Here’s the latest pet marketing you should be aware of. Head to the official, manufacturer product page for breath drops that you add to a dog’s water bowl, and it will show you a pretty button with the words “All Natural Ingredients.” This is designed to have you believe natural ingredients are what you will find in the product. Click that button, and it takes you to a list of so-called “good, naturally sourced, wholesome ingredients” used in a variety of this manufacturers products (not just the product on the page I was viewing). On this list you will find the active ingredient in that fresh breath product, but it’s not natural. And neither are several others in this product. Yet, the synthetic and chemical ingredients are also included on a long list of “natural” ingredients that may or may not be used in a full line of products produced by that company.

The FDA says the following about using the word “natural” on a product label:

FDA considers use of the term ‘natural’ on a food label to be truthful and non-misleading only when nothing artificial or synthetic has been included in, or has been added to, a food that would not normally be expected to be in the food (58 FR 2302, 2407, January 6, 1993; 21 CFR 101.22).(Source)

Note: While “all natural” is not being used on the front of the product label being analyzed, it is being used extremely prominently on the product page, product website, online shopping pages, and all blog marketing I have viewed for this product. Also, I am using the ingredient list that is on the back label of the product, as it is not otherwise listed online (and as noted above, clicking “All Natural Ingredients” on the official product page does not lead you to the ingredients only used in the product).

The pet product industry has a long way to go, because time and time again I witness that “all natural” or “naturally sourced” is simply not the case. What’s the issue here: A chemical that’s manufactured is being described as natural, and included in a product being marketed to you by them or as part of a campaign as being derived from nature. Not just “natural”… I’ll repeat: a “good, naturally sourced, wholesome ingredient.” However, these products include several ingredients that are nothing of the sort, including industrially produced chemical preservatives that might not even be safe for your pet to consume. As far as I can tell, you the consumer are being lied to or seriously misled at best in fancy marketing and internet campaigns.

Not to long ago I looked at a remarkably similar “natural” product offered to you by the same manufacturer (and also promoted quite heavily among the pet blogs), and it contained some of the same ingredients. While this new product is probably not the worst thing you could give your dog, as far as I can tell it is most certainly not wholesome or naturally occurring and contains synthetic ingredients you should at least be aware of to investigate further and make an informed decision on before providing it to your pet.

So let’s take a look at some of what is inside this “naturally sourced” product you again put in your pet’s water to consume. What product am I referring to? It doesn’t really matter. I just want to inspire you to read and research the ingredients in the products you have or plan to buy if they go into your pet’s system.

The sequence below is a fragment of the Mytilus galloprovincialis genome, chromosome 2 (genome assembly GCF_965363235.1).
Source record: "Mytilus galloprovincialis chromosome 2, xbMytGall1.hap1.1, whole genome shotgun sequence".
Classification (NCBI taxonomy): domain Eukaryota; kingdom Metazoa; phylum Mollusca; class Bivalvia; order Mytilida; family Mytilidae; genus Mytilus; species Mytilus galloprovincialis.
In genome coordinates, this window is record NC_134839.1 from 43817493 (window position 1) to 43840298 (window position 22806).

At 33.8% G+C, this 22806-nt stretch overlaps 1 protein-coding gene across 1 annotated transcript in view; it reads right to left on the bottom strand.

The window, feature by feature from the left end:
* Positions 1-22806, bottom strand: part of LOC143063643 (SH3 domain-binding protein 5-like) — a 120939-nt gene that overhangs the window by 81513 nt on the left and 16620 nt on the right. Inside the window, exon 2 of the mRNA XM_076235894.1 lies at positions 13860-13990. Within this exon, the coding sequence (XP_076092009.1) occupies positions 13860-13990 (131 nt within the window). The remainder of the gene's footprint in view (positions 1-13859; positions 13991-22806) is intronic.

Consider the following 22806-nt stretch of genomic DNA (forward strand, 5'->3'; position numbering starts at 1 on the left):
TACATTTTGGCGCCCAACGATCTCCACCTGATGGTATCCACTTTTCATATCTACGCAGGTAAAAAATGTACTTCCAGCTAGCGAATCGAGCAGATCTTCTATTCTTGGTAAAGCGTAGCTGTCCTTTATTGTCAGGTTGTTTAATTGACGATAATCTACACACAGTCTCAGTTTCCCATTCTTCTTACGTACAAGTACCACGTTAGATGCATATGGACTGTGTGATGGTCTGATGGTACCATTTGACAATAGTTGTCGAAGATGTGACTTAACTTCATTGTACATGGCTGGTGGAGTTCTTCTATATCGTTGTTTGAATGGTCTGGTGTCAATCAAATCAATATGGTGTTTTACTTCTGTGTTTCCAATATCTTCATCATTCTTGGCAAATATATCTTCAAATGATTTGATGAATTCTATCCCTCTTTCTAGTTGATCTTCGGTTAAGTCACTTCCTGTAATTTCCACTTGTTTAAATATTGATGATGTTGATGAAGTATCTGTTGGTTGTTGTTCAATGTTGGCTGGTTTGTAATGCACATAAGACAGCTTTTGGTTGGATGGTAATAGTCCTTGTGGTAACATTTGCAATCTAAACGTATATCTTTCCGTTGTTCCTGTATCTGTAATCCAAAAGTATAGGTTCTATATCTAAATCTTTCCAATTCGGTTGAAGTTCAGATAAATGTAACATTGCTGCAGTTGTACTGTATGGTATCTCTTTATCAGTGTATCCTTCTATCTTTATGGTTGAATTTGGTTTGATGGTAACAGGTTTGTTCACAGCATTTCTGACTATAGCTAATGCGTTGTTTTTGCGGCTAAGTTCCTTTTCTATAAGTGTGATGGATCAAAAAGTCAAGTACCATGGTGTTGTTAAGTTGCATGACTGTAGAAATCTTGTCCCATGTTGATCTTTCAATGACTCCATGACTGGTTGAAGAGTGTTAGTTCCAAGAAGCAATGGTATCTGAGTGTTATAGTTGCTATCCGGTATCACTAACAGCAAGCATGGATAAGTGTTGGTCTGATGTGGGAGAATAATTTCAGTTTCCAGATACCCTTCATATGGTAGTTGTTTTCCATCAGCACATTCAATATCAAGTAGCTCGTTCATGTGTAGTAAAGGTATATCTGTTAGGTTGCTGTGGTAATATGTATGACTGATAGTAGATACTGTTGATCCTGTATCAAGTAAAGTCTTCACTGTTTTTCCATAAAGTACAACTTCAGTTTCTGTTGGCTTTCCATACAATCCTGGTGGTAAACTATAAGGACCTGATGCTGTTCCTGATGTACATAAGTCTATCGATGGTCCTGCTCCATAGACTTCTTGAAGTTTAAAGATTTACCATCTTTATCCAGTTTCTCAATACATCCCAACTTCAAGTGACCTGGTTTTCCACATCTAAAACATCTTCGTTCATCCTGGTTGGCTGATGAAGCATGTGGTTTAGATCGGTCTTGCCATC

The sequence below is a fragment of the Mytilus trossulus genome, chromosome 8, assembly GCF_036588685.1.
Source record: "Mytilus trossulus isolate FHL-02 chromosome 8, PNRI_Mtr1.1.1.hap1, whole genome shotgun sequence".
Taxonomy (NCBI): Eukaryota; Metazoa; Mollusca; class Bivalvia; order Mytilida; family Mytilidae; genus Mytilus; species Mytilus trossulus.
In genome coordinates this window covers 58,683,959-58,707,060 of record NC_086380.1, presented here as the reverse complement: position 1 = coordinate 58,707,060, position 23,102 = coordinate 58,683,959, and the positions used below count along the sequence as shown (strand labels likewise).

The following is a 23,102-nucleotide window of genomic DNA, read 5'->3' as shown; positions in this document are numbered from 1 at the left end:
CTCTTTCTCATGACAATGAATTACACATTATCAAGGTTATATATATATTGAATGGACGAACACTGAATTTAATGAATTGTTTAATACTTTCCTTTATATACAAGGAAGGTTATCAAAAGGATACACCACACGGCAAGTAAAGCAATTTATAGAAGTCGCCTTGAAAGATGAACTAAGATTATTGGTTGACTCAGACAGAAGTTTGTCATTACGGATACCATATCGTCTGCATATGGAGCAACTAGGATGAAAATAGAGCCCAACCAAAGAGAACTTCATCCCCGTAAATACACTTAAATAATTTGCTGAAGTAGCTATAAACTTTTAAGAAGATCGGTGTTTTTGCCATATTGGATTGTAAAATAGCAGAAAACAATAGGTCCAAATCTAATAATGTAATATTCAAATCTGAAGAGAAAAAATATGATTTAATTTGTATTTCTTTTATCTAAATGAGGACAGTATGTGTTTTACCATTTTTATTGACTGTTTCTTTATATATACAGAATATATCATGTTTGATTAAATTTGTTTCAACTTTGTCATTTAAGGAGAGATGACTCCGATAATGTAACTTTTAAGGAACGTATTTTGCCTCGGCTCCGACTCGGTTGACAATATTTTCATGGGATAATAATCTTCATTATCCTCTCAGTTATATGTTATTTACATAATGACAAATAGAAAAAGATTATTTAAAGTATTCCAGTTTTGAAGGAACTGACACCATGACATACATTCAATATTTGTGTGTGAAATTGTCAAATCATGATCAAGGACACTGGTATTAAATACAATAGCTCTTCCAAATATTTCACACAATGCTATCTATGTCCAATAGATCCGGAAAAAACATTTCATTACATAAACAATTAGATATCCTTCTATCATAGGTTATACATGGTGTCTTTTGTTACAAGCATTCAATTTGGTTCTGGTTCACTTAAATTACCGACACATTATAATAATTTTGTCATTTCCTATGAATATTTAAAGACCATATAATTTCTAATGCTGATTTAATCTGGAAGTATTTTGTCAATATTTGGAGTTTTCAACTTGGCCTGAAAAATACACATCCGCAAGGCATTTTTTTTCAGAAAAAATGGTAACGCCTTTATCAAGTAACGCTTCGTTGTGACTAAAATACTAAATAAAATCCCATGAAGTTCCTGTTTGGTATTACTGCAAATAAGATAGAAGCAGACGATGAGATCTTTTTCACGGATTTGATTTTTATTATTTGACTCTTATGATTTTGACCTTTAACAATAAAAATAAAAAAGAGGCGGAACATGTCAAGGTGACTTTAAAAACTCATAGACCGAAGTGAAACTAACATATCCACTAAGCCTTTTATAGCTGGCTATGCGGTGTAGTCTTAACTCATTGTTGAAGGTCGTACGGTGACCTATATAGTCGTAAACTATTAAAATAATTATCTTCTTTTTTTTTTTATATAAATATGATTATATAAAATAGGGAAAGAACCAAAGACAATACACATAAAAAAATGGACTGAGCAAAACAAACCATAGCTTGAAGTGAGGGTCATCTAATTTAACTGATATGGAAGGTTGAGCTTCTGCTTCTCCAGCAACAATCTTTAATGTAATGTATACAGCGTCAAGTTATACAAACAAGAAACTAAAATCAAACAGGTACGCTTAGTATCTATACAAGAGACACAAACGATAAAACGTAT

I want to be very clear that this article is not intended to be a complete resource for a product decision, but as part of the process towards making an informed decision about an ingredient several products use and to be aware of marketing tactics used by an industry at large. I am simply sharing the research I have performed where I try to take care to find trustworthy sources of information about an ingredient and how it may affect pets when used – because it certainly isn’t on a marketing page or article. It may not be complete, and it’s possible that my sources are not entirely accurate as much as I take care to find reliable ones. I welcome any an all additional input in the comments, but do ask that you back up statements with links to sources whenever possible. The purpose of such articles: I simply want encourage people to research ingredients and ask questions before using a product, ‘all natural’, ‘naturally sourced’, or not (since we all know natural doesn’t necessarily mean “safe” and natural products can also be toxic), knowing one thing for sure: there is a lot of misleading marketing in this space that can ultimately be harmful to pets.

What is Cetylpyridinium Chloride (CPC)

Cetylpyridinium Chloride (CPC) is a chemical that is used in many teeth cleaning or breath freshening products for both pets and humans. Some examples include mouthwash, toothpaste, and lozenges. CPC is also used as a antimicrobial treatment when processing foods, such as in meat production.

I dug into Cetylpyridinium Chloride because it was the active ingredient being promoted to you readers as a great thing for your dog so regularly of late. It’s the same ingredient I wrote about in that earlier article. So let’s look again at what this ingredient is.

Cetylpyridinium Chloride, often called CPC, is a chemical and the active ingredient in many oral healthcare products for humans and animals. It is a bactericide and fungicide.

According to the Toxicology Data Network, “Cetylpyridinium chloride is orally toxic to rats, mice and rabbits and can cause severe eye irritation.”

On page 19 of this document on the substance, one study on Beagle dogs was conducted and resulted in all dogs experiencing diarrhea. Many other facets of the study, and other studies, were inconclusive and unclear.